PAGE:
St. John’s sophomore Julian Champagnie leads the Big East in scoring. His twin brother Justin of Pittsburgh leads the ACC in scoring. Both forwards were named the player of the week in their respective conferences. The Brooklyn natives followed up those honors by leading their teams to big wins, Justin keying a victory over Duke and Julian shaking off a shoddy start by making big plays late in a win over No. 23 UConn. The Bishop Loughlin alumni have something else in common besides their bloodlines: They were both under-ranked three-star recruits who have made those rankings look foolish.



It has become an annual rite of the winter. Marquette starts off well, but by the time the weather begins to turn really cold, the Golden Eagles flounder, losing winnable games, failing to get the most of their talent base. We’re seeing it again this year. After early-season victories over Wisconsin and Creighton made this look like an NCAA Tournament team, Marquette blew an 18-point home lead against UConn, lost at the buzzer to Xavier and, on Saturday night, played its worst game of the year, dropping a home game to cellar-dweller DePaul. The last few years, Marquette merely hurt its seed by fading. This year, it could cost it a spot in the Dance.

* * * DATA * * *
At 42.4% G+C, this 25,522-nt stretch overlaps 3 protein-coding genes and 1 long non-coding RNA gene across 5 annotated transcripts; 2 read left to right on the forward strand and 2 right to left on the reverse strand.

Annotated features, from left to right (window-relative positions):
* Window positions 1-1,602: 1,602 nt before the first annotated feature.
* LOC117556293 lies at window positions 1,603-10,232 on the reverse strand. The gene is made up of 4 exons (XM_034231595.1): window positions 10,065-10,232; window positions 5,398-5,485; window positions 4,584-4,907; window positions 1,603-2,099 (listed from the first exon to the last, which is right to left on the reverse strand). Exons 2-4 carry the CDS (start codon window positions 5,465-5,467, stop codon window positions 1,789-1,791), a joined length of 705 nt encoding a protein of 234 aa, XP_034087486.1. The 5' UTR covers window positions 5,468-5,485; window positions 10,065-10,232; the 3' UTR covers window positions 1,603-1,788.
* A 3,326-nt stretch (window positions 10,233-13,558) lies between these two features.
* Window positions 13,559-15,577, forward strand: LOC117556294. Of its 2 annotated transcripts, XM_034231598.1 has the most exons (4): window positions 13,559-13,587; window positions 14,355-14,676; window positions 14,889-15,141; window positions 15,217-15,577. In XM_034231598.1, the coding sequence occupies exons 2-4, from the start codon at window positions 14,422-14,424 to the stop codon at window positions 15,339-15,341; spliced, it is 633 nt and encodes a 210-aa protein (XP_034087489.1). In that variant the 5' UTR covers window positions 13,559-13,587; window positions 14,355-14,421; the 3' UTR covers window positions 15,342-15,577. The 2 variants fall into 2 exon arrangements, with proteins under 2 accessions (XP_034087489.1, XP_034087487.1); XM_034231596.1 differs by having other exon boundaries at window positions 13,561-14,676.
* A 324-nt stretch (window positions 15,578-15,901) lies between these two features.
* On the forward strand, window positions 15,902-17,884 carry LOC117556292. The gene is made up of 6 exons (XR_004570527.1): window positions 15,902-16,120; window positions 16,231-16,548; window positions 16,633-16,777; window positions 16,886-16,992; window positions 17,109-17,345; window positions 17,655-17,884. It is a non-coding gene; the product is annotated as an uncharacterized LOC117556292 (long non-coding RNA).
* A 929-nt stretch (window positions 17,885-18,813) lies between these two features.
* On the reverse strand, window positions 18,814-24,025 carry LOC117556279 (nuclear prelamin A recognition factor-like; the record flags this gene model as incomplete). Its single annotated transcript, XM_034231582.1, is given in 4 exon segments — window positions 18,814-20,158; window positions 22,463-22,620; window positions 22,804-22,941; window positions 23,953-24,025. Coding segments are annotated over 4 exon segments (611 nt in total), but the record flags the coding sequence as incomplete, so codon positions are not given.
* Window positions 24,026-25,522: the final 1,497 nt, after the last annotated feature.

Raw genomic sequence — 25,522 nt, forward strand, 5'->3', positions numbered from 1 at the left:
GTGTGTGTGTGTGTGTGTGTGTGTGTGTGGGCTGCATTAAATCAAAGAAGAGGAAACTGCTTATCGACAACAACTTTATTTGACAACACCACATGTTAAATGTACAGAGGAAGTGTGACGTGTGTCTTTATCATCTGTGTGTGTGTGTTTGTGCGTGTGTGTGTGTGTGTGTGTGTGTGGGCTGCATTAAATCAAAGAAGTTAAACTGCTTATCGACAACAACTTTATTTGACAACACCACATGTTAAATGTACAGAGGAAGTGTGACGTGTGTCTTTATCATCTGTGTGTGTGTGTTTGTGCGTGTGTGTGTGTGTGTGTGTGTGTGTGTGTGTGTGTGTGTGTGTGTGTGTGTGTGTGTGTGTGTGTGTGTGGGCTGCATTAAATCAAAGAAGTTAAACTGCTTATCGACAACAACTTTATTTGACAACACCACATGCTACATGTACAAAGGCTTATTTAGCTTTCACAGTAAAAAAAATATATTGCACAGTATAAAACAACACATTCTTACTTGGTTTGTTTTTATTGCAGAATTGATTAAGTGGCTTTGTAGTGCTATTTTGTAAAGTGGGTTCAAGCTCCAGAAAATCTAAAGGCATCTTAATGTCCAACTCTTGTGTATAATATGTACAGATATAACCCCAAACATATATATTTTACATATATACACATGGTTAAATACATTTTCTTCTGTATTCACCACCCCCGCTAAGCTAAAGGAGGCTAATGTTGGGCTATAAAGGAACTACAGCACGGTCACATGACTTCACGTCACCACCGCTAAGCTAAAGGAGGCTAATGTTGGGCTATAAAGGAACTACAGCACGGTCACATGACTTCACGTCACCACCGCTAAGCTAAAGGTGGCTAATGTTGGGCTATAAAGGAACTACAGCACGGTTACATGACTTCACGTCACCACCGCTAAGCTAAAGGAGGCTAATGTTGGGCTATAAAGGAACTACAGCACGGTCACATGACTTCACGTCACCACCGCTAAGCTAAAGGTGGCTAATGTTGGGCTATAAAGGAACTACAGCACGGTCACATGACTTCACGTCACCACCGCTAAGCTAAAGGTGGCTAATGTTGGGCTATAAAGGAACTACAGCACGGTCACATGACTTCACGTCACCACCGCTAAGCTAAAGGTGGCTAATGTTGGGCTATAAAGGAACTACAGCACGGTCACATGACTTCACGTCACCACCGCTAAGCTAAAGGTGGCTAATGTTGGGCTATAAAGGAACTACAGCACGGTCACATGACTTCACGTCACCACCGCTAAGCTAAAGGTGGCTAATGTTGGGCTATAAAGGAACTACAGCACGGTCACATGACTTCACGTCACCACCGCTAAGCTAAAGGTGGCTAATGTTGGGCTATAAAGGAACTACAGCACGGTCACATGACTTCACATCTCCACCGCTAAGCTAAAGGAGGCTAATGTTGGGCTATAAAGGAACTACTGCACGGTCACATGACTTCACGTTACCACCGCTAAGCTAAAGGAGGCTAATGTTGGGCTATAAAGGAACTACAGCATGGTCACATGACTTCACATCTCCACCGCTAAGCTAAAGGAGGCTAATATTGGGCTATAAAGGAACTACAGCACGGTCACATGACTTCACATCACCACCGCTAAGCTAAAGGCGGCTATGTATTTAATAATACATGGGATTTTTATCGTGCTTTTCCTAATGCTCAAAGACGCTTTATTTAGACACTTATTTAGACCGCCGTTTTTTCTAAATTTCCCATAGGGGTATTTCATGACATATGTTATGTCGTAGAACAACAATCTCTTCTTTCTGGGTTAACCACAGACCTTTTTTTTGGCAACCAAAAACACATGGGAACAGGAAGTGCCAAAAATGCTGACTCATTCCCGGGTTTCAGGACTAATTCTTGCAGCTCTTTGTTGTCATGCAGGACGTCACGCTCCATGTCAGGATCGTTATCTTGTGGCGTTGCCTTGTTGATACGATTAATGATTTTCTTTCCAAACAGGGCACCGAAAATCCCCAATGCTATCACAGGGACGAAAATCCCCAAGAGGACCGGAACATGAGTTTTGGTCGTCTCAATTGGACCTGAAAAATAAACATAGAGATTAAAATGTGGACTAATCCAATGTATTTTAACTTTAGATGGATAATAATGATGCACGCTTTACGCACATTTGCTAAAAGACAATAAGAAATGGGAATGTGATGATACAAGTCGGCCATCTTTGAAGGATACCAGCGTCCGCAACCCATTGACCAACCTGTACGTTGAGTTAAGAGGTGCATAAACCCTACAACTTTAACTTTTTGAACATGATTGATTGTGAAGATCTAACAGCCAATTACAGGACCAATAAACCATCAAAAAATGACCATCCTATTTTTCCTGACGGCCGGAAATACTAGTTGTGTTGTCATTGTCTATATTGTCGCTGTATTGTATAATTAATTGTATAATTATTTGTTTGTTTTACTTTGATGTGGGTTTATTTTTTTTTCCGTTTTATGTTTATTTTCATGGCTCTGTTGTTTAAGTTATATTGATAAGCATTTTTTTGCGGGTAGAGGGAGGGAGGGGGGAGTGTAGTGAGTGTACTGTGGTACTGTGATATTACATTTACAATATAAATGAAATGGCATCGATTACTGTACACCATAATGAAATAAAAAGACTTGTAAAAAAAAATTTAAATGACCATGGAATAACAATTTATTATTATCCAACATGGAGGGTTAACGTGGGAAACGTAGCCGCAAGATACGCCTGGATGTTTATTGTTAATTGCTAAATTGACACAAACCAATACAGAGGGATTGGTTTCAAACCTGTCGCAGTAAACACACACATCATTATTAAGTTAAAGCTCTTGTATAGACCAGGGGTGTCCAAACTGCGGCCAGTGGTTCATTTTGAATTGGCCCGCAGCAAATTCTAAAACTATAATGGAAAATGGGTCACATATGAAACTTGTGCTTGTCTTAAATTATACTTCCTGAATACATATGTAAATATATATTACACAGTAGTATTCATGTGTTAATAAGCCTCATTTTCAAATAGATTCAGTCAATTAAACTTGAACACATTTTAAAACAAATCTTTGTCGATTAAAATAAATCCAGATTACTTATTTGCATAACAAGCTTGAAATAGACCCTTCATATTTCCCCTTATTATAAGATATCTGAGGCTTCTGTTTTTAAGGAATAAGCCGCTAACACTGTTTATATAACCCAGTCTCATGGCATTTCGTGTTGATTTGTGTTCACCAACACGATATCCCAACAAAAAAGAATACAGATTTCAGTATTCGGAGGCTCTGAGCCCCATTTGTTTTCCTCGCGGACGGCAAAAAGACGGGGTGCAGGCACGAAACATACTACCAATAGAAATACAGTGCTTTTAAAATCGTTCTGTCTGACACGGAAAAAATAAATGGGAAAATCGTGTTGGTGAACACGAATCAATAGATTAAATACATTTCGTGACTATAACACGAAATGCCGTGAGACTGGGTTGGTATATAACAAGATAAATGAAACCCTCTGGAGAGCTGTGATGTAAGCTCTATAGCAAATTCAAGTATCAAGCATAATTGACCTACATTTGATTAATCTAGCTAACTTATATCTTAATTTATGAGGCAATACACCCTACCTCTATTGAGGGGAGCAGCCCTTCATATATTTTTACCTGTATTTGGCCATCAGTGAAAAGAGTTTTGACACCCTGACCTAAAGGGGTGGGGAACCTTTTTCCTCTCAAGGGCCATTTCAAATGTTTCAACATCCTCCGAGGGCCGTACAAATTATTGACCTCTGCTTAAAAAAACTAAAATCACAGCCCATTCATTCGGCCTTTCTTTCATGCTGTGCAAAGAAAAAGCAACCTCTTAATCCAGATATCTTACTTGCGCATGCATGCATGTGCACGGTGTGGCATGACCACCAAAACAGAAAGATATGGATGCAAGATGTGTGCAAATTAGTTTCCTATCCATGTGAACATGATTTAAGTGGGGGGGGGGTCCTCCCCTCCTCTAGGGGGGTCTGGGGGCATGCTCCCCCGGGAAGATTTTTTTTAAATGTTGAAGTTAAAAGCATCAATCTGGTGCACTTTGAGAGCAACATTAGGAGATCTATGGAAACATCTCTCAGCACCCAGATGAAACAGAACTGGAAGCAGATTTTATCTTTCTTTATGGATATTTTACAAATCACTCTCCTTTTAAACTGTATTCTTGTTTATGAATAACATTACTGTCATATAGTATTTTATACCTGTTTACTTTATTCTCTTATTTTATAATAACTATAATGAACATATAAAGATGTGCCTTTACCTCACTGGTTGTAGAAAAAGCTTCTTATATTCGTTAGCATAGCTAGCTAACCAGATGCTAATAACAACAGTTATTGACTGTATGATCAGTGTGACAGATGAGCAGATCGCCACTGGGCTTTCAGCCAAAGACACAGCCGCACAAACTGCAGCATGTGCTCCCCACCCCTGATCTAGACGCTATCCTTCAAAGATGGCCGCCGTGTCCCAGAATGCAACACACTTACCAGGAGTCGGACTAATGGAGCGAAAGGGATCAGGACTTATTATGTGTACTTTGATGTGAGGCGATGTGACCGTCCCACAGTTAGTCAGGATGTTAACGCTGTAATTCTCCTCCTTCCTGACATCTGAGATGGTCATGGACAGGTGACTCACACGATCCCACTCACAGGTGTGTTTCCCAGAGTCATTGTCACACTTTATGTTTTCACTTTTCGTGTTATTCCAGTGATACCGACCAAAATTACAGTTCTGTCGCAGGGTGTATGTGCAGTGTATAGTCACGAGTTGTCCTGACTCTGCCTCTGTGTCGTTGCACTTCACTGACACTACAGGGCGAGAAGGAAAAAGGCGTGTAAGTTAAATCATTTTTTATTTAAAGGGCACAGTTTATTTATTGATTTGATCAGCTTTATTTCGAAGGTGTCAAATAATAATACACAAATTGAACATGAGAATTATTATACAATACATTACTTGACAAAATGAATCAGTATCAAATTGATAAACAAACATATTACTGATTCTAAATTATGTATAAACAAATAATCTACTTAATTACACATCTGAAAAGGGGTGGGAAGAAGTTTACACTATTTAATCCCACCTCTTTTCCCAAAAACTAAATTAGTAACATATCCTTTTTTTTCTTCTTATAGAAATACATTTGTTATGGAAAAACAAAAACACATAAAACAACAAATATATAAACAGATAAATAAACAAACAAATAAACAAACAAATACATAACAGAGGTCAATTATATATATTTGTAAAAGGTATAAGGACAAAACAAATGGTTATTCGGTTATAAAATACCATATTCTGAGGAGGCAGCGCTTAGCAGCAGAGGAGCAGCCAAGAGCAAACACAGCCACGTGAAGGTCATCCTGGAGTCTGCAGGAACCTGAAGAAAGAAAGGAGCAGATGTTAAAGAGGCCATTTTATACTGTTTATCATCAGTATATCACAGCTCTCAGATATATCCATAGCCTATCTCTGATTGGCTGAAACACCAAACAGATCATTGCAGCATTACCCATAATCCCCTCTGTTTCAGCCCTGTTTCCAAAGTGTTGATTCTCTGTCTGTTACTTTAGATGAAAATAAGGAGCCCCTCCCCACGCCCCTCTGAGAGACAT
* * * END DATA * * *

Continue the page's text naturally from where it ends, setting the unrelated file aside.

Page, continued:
Mike Krzyzewski

After a hard-fought loss at Louisville on Saturday night, Duke’s third straight loss, Coach K made headlines for the wrong reason. He turned an innocuous question from a college reporter — What’s next for this team after another defeat? — and turned it on him, asking the student what his major was and how he would feel if he was asked what’s next for him after a big final exam in his major. The question was completely fair. The response was not. Would Krzyzewski have responded in that same manner — with the same condescending tone — to a seasoned reporter? He likely would not have. He also didn’t answer the simple question he’s no doubt been asked, and answered respectfully, a few hundred times previously.